Fred Stalder wrote:Yuhei : I totally disagree, or at least I was not using puzzlish in the same way (well, I'm not using puzzlish at all, because it can mean anything). Seeing a lot of tripod sudoku will not make it less puzzlish in my opinion. It's always not about filling digits in cells, even if in the end the solution is a sudoku. If you want to embarass a sudoku player, the tripod sudoku of the Italian round of sudoku GP 2013 will be perfect.
Some variants that have nothing "puzzlish" might have been seen very rarely.
I say again that for me the problem has nothing to do with novelty or innovations.
Posts: 68
Joined: Fri Jun 29, 2012 9:25 pm

Re: 9. Rules of the Competition (Puzzles)

Postby Matus » Mon Aug 08, 2016 9:47 pm

Dear friends,

As we were mentioned several times in the ongoing discussion, I would like to write a statement on behalf of the WSC organization team. Please, note that we are fully engaged in WSC&WPC organization which will start in 10 weeks and there is so much work to be done prior to championship. We are not very thrilled of being involved in such a hateful discussion, so please, respect our right to remain silent. If the discussion proceeds, we can join after the event.

The puzzles for the 11th WSC are ready and we guarantee all of them are absolutely appropriate for this competition. I personally feel very sad to be judged by one forum post rather than the actual work we have done and also, I am very sorry for anyone deciding not to take part in our championship for such reasons.

No, we do not think publishing the Instruction Booklet before the registration is closed would be appropriate. The reason is that it would not be fair if some participants could study the booklet and practice longer than the participants who qualify and register later (and may not see the booklet). Needless to say, it might be an issue for most of the organizing teams to have the puzzles, examples and points ready and tested for such a long time in advance.

Also we do not think we are eligible to state what exactly a sudoku is and where exactly a border between a sudoku and a puzzle lies. If such a definition would be made by the WPF, we would fully respect it. But as this is not the case, we think it should be remained to the WSC authors’ judgment to prepare a set which is fully appropriate for the World Sudoku Championship.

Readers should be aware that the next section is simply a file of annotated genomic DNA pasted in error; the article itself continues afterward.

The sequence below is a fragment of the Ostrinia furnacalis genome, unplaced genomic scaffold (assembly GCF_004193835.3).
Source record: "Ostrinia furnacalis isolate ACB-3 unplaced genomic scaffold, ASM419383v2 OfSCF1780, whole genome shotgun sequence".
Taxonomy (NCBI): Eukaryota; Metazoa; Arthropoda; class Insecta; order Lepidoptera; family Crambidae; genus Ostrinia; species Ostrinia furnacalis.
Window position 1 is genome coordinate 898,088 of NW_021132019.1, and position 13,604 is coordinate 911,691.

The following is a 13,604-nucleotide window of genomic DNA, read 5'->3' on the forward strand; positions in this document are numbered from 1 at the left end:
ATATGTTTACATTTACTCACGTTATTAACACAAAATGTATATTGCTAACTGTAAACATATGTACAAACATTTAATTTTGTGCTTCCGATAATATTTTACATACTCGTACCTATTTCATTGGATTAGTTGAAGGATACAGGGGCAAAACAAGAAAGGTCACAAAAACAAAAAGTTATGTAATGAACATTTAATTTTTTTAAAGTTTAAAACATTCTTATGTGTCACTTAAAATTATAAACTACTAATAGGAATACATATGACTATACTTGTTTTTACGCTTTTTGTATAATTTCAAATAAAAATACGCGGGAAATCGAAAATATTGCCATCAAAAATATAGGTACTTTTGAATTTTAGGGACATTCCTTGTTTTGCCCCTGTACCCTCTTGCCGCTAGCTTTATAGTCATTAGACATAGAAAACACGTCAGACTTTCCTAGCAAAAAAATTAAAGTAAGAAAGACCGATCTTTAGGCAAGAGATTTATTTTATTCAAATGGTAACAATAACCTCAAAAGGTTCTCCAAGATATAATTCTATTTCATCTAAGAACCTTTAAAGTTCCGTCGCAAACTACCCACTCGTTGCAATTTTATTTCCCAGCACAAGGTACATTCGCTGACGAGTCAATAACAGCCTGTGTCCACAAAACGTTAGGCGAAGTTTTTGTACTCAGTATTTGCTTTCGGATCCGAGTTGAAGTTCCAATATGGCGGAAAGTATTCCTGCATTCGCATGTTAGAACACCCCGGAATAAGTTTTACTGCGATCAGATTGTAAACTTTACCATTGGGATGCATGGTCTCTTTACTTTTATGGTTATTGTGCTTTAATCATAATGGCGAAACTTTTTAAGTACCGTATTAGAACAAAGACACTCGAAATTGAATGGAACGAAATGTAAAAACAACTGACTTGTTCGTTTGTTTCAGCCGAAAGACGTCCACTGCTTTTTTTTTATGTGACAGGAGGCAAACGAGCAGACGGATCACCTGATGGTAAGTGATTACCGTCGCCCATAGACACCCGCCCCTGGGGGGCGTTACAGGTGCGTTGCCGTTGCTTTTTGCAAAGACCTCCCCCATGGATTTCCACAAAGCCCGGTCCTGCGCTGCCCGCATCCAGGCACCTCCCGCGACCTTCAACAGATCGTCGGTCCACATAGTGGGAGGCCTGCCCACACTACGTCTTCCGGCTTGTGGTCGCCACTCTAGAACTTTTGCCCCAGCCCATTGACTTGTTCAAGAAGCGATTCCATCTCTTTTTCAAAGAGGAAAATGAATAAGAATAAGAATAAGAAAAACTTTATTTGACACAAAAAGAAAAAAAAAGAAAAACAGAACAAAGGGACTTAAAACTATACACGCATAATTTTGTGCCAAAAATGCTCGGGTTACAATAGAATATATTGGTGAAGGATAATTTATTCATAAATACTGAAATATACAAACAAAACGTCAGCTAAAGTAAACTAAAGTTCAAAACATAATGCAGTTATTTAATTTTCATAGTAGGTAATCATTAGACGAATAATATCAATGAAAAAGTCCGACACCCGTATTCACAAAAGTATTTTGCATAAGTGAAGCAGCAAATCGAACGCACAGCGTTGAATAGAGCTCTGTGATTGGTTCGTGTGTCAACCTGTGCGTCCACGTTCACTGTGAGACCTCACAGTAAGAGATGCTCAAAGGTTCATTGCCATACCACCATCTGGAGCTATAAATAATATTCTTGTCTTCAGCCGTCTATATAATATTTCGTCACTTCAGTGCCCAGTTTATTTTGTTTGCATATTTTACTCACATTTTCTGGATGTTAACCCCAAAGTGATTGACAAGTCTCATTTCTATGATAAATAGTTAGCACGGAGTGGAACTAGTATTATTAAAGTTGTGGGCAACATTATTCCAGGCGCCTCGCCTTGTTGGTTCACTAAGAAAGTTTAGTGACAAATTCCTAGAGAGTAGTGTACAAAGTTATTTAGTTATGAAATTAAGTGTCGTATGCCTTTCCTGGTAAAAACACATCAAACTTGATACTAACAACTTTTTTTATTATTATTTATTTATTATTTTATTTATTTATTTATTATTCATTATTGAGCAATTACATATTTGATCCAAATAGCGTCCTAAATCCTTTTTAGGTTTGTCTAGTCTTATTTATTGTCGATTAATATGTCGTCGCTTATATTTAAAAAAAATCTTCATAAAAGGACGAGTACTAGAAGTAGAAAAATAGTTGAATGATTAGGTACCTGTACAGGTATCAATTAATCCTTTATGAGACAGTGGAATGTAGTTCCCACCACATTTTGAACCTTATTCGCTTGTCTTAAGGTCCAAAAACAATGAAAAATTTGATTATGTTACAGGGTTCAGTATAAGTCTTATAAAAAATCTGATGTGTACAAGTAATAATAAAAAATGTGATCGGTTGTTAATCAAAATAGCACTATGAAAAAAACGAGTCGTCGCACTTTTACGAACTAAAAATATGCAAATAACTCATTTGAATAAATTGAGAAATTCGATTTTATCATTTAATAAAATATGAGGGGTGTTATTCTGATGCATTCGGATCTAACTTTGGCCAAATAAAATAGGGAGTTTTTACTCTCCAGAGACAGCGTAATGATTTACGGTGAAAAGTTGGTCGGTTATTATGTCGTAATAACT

As we are not to define the borders, I am afraid you cannot possibly know our opinion on every possible sudoku/puzzle ever created. The only thing I can do now is to react to some of the examples mentioned above. However, we do not think our opinion must be correct and do not think everyone will agree with it.

· We do think Skyscrapers Sudoku and Kropki Sudoku belong to the classic variants and therefore are suitable for the WSC.

· We do not think the 1-9 and full regions rules are so crucial. In our judgement, the puzzle in the Round 4 at WSC 2015 was appropriate for the WSC. As I mentioned before, the scoring of the round was the trouble here but this is not the topic.

· We do think Battleship Sudoku, Fence Sudoku or other puzzles used in the LOGIDOKU contest are interesting puzzles completely suitable for an LMI test. At the same time, we realize using such puzzles at a WSC might be questionable, if not controversial. If we wanted to use such puzzles at the WSC, we would make sure the “sudoku” element is crucial for the solving as being the best sudoku solver in the world should not require having other puzzles solving skills.

· We do think a “logical” element should not be restricted in the sudoku variants. Drawing the regions into the killer does require a bit of logic but it does not make it less sudoku.

We believe WSC authors should not be restricted on the number of puzzles of different category to create. For example, the WPF Sudoku GP is a great project but the rounds are not so memorable as some LMI tests as too much requirements might kill the creativity. If the authors is experienced enough, they should be able to create a balanced set of puzzles, so that the rounds are interesting, points distribution is balanced and there is a fair number of classics vs. variations and well-known vs. new puzzles.

We are confident our WSC authors are experienced enough to create such a set. Personally, I am proud of ourselves – I think the WSC rounds are both interesting and quality and I cannot wait to see your reactions and experiences with them.

Shall you have any questions regarding the upcoming WSC and WPC, please contact us directly and do not discuss our opinions without us. Examples of the appropriate places to ask us are WPF forum – WSC&WPC 2016 thread, Facebook page, Twitter page, the official or our personal email addresses.

Thank you very much for your opinions, we are looking forward to see you in Senec.

Best regards,

Matus Demiger,
WSC & WPC director
Matúš Demiger
Posts: 111
Joined: Fri Sep 21, 2012 11:31 am

Re: 9. Rules of the Competition (Puzzles)

Postby Fred76 » Tue Aug 09, 2016 9:07 am

Dear WSC organization team, dear Matus,

First let me say a big THANK YOU to finally answer clearly to my message posted on 25th October 2015. ALLELUIA ! Even if very late, I hope you'll believe me when I say I'm very happy to finally know your opinion on the subject.

I don't know exactly what you find hateful in the discussion, I hope it is not my messages, in that case I can only say I'm sorry if I hurt you, and I beg you to believe that it was not intentional. I may have seen some harsh discussions about the WSC/WPC in the past (for example here : http://wpc-2013.blogspot.ch/2013/08/aro ... 4636741128 ). I hope this kind of communication will not become frequent in the puzzle community and I hope I didn't contribute to it.